One night I went out there as usual and shined the dim flashlight on the roost. Nothing. But I got this creepy feeling that something was watching me. I caught just a hair of movement in one of the studs of the coop wall - a dark blob was up there watching me. As the kids say, OMG!! I hot-footed it out of that coop with my heart thudding and at that point realized I'd have no need to use a restroom for the next few hours. But then I kept thinking, "I've got rats in my coop! How am I gonna get those rats out of my coop?" So I ran into the house, grabbed a bright, BRIGHT flashlight, and I went back out there. I was so brave! I opened the door back up a crack, shined that light where I'd seen that movement and guess what I saw. Not rats, I saw chickens. Chickens roosting in every exposed stud frame in the entire building. Oh, yippee - they were roosting,finally. I got a couple of shaky, not very good photos of them up there and then I went back inside. The heck with it. They were now roosting on 2x4s and if those weren't the ones I'd carefully designed and put up for them then so be it. They'd figure it out when they got to big to fit up there. Me? Well, it took a few weeks for that creepy, something's-gonna-get-me feeling to leave when I'd go out there. But eventually they all started roosting in the right place and they figured it out without my help. Good thing, on accounta after that I'm DONE helping them learn to be chickens.

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  3. azygous

    azygous Chicken Obsessed

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    This is not only great advice, but a wonderful little story. I enjoyed it very much.

    I totally agree that chickens are perfect little fuddy-duddies when it comes to change. While they love variety, they hate change, if that makes any sense. You took away their familiar coop and plopped them into a totally new one. They are pretty much lost.

    Probably the best thing to do when you're moving them into a new coop is to enclose them inside for several days, thus shrinking their world to cope only with this space. Make sure they have all the food and water they need and then leave them to explore their new digs at their own pace. Try to understand that this is very stressful for them, and they may not feel like laying eggs until they get comfortable again.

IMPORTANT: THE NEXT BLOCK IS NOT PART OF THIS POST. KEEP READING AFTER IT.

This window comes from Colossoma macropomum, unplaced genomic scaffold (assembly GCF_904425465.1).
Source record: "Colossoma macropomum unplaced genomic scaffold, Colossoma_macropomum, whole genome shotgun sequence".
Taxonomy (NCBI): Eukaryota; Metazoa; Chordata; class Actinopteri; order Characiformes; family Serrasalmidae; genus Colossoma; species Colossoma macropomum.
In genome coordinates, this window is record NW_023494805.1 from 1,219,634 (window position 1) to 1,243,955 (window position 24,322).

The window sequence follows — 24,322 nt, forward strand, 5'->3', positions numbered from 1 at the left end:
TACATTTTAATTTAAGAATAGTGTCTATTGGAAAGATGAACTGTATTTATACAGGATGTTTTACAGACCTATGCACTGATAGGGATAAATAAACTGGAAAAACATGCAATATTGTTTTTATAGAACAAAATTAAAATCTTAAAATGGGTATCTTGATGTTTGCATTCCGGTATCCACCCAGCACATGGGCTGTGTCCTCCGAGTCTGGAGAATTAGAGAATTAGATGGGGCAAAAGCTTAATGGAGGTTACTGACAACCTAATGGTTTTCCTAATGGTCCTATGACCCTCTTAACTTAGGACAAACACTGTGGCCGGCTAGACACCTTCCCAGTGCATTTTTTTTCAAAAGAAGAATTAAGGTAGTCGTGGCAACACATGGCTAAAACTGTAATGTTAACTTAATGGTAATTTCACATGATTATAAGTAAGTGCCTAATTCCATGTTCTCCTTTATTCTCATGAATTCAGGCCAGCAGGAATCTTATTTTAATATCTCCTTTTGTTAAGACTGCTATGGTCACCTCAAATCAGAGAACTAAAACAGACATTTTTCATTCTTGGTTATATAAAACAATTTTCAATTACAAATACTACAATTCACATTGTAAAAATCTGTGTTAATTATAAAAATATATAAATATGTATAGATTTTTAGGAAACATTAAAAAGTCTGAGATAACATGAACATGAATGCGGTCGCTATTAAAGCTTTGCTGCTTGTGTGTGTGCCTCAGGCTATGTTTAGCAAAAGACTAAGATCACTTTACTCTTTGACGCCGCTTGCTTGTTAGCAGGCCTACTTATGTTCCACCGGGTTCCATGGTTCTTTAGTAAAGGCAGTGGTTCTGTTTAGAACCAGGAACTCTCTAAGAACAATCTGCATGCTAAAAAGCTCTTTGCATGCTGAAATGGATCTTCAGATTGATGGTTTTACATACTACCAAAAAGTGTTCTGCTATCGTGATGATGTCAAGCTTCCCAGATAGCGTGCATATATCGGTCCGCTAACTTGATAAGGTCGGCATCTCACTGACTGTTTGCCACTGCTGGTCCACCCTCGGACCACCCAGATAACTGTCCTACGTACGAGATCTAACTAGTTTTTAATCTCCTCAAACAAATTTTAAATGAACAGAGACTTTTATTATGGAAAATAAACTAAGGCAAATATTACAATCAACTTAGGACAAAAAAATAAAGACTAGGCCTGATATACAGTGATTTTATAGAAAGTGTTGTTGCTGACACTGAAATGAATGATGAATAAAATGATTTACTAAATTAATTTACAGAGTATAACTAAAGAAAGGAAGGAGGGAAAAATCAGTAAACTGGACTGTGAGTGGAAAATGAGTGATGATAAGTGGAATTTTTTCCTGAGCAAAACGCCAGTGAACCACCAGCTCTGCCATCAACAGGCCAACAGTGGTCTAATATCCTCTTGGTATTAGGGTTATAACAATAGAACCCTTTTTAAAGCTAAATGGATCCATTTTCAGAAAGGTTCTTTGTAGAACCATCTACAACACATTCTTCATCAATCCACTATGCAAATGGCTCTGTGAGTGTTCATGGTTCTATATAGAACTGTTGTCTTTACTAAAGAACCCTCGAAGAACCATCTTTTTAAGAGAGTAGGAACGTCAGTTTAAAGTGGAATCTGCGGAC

But they will adapt. No need to worry that they won't.
     
  4. Blooie

    Blooie Team Spina Bifida Premium Member

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    If I'm not mistaken, azygous, weren't you the one who so patiently tried to help me figure out how to get all 22 of those silly critters on the roost? I seem to remember you from that exchange of posts.....and you were so very kind, with a great sense of humor about it.
     
  5. woody1

    woody1 Chillin' With My Peeps

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    No, not too high at 3 feet. Not to worry, just keep 'em out of the nest boxes and they will find the roosts. I'd bet that within a few days they will be roosting on the highest perch they can get to in their coop. Just always keep the roosting space higher than the nest boxes and it'll be the odd chicken that tries to roost there. Occasionally the lowest in the pecking order may try to roost in a nest box to get away from the harassment if roosting space is limited.
     
  6. ahoward

    ahoward Out Of The Brooder

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    Aug 26, 2014
    Thanks, everyone! Great story, Blooie! I can imagine myself doing that...

    Yes, we are going to keep them in the coop for the next few days so they can get used to it. I will prevent them from roosting in the nesting boxes and hopefully they'll find a high place soon!
     
  7. ladyhawk124

    ladyhawk124 Out Of The Brooder

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    Jun 5, 2014
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    My 11 hens and 1 roo would huddle in the corner on the floor of the coop. They refused to use the roosts. Finally i did what was suggeste previously. Every night for 3 days after dark i went in coop picked up each chicken and placed on roosts. Day 4 they used the roosts themselves and have never slept on the floor again! Silly chickens just needed a little training!! Good luck with yours
     
  8. azygous

    azygous Chicken Obsessed

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    Blooie, I thought I remembered the chickens and the roosting inside the wall studs!

    Yes, they are "bird brains" for sure! Gotta love 'em don'tcha?
     
  9. Hbarth12

    Hbarth12 Out Of The Brooder

    I love those chickens :)